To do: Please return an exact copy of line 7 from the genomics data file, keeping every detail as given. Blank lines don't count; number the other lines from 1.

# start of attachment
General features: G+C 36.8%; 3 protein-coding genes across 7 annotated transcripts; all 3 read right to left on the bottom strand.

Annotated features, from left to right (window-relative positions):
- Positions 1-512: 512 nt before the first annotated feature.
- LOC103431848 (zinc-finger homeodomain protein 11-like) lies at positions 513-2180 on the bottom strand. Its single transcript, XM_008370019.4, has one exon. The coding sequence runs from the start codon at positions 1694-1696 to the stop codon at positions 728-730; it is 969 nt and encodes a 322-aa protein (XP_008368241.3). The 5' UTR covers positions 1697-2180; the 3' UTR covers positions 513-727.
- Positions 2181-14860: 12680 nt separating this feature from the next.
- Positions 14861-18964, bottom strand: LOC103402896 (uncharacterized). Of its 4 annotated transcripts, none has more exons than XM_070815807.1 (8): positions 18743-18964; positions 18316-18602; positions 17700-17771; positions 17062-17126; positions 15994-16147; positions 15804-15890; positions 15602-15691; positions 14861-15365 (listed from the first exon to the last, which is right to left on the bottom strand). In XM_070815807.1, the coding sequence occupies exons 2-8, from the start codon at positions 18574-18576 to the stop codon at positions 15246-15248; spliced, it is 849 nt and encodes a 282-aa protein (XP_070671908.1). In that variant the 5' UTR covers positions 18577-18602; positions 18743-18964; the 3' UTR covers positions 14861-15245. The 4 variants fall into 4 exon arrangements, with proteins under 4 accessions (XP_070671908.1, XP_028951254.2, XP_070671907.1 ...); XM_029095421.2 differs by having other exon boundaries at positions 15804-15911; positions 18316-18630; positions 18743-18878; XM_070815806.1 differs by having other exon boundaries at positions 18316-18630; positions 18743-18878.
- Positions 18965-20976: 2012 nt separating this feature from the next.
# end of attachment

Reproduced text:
- Positions 18965-20976: 2012 nt separating this feature from the next.